What is ViewFinder

ViewFinder is an award-winning visual storytelling project created by my “Advanced Video Storytelling” class at University of Maryland where the students focus on creating compelling natural sound stories. You can read more about the project on their website (, but here are links to our favorite shows.

Spring 2014 ViewFinder Team

Best of ViewFinder ’14 from ViewFinder on Vimeo.

Spring 2014 ViewFinder Team

ViewFinder ’14: The Other Games from ViewFinder on Vimeo.

Spring 2013 ViewFinder Team

ViewFinder: Overcoming Obstacles from ViewFinder on Vimeo.

Spring 2013 ViewFinder Team

ViewFinder: Small Business & Technology from ViewFinder on Vimeo.


Some of my favorite stories

Some of my favorite stories I share in my classroom, created by other people. The work is produced for a range of organizations including local TV, newspaper websites and radio stations.

Marcus Buggs, by Eric Seals:

Marcus Buggs; Growing up fast, determined to succeed! from Eric Seals on Vimeo.

The Twinkles: Chasing Perfection by Nyier Abdou:

The Twinkles: Chasing Perfection from Star-Ledger Video on Vimeo.


Watch List

VIDEOS Bethany produced at CNN

Powerful Storytelling by Bethany’s Friends


BEA 2015

#SFbatkid – Multiplatform Coverage of San Francisco Bat Kid Story

Questions for discussion

  • How do you prepare? What elements were pre-produced?
  • What format works best for each platform? What didn’t work?
  • What was your favorite story and why?
  • How did the elements vary depending on the outlet?
  • How many people do you think went into producing each story?
  • Is Make-a-Wish’s story journalism?
  • How does timeliness and deadlines impact elements and coverage?
  • How does social media impact coverage?
  • How do you make your story standout when every outlet in town is coveringthe same story?
  • Discuss challenges:o Making East Coast deadlines when covering a West Coast story
  • o Covering a story with lots of media, crowds and numerous locations o What to do when covering a busy event, with streets shut down, etc. o How to balance deadlines with quality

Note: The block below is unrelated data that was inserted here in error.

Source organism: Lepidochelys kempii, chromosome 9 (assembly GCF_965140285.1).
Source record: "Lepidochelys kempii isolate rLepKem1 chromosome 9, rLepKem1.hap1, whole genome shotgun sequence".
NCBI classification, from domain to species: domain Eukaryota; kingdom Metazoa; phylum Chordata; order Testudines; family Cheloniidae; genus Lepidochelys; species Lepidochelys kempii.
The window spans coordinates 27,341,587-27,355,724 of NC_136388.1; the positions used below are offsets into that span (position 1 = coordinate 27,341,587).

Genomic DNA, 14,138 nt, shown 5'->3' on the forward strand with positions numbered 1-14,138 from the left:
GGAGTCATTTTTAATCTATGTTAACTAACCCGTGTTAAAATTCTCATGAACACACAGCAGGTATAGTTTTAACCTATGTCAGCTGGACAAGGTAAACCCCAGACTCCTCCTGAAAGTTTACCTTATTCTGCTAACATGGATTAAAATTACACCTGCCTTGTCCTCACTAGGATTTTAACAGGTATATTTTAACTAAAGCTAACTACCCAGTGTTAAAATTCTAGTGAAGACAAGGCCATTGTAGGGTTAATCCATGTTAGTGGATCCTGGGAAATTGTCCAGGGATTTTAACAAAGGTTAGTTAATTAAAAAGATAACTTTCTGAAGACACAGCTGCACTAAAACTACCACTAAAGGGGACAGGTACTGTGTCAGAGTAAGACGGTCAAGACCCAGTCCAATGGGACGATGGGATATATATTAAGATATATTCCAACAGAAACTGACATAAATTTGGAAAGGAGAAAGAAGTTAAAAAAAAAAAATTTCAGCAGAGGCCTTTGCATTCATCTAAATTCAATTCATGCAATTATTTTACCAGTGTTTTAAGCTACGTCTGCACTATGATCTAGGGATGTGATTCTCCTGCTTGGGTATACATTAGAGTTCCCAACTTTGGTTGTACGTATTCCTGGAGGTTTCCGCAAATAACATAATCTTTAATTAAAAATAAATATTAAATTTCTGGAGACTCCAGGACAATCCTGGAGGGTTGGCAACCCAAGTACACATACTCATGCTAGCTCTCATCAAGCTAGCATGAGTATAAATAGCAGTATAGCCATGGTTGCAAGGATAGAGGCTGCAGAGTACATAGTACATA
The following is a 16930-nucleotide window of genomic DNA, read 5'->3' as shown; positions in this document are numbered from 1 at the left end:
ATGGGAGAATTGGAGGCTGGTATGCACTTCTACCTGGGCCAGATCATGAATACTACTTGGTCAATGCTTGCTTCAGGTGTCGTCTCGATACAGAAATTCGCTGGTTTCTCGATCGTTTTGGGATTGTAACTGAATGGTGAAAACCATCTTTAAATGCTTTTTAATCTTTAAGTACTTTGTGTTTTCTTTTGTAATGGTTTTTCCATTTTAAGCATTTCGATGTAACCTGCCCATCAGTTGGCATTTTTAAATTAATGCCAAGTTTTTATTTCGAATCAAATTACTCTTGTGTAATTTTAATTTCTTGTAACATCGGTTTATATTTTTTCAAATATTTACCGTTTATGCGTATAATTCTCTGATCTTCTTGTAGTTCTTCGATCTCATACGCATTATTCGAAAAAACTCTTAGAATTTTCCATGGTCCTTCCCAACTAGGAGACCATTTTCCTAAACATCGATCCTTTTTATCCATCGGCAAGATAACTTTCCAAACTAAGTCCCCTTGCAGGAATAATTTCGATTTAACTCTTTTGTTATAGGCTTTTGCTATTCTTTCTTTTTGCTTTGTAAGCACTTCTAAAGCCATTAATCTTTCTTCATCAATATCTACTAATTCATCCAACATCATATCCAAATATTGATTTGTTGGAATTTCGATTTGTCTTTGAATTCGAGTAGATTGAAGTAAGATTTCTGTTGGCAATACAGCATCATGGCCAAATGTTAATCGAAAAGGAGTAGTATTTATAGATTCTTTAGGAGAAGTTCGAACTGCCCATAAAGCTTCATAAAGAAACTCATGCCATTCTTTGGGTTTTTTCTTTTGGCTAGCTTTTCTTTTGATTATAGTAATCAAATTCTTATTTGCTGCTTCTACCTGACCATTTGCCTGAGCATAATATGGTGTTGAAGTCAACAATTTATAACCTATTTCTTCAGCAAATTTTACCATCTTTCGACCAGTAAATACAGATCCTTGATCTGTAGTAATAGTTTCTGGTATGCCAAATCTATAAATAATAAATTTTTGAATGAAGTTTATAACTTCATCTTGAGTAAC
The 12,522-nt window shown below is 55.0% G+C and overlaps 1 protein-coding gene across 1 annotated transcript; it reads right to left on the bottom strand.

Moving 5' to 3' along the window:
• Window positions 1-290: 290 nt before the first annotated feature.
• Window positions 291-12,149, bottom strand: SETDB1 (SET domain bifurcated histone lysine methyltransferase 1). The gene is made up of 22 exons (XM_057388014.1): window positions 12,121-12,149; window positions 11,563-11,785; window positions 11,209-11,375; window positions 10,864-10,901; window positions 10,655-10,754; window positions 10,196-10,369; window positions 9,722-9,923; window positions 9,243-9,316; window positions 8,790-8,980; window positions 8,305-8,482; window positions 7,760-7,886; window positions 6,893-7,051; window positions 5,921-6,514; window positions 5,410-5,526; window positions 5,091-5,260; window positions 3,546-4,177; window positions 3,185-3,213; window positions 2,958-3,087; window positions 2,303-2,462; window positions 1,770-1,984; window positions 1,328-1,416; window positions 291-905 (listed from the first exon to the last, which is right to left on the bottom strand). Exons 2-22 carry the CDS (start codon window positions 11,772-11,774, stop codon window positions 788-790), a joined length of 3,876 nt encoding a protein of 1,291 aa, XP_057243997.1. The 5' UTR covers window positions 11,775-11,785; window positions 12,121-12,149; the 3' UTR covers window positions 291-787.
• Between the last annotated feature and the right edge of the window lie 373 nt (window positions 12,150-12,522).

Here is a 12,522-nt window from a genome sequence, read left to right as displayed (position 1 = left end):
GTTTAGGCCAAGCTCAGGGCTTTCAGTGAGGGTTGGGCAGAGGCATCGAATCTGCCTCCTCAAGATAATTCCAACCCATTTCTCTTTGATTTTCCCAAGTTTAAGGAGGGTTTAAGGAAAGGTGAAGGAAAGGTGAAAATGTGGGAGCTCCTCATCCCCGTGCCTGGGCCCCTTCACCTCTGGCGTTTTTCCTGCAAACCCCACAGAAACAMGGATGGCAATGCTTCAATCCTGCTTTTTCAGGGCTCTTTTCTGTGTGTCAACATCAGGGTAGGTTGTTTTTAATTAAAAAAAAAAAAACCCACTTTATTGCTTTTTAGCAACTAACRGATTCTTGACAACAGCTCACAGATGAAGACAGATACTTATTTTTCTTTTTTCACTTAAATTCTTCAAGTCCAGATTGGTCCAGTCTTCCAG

Links to coverage

Bethany Swain * @bethanysstories * * University of Maryland


ALS Ice Bucket Challenge, Pt. 2

From a teaching perspective

Thousands of #IceBucketChallenge videos have been posted online and too many break the basic rules of video production that I teach my students. Here are a few examples of videos that live up to the standards that this disease deserves.

#ALSicebucket Haters, watch this…

And this…

Further Analysis

More links and analysis

But hold on… this says “73% of donations are not used for ALS research.”

ALS response:

Snopes analysis:

“Three Unexpected Lessons from #IceBucketChallenge”!bOFK4i

More on Pete Frates, from ESPN:

Ted Talk: Dan Pallotta: The way we think about charity is dead wrong –


ALS Ice Bucket Challenge, Pt. 1

I Challenge You!

Alanna Delfino (ViewFinder ’14) turned the camera on me for a change after I was challenged by Ulysses Muñoz (ViewFinder ’15) in an #ALSIceBucketChallenge video. I challenge everyone to participate in this social event that draws attention and raises funds for ALS. So I am offering an incentive.

How it works

For every student produced #IceBucketChallenge inspired video that tags me (@bethanysstories) and #ALSforEd on twitter, I will donate $25 to ALS. Up to $400 total donation.

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This is more than just an excuse to see students and friends get creative. My father-in-law, Ed Swain, passed away in 2004 from ALS. I was there when he died, after years of suffering. I want to see my students produce videos up to the production standards that this subject deserves. And even better if you also give a donation:

Thanks Eric Seals for the No Vertical Video reminder.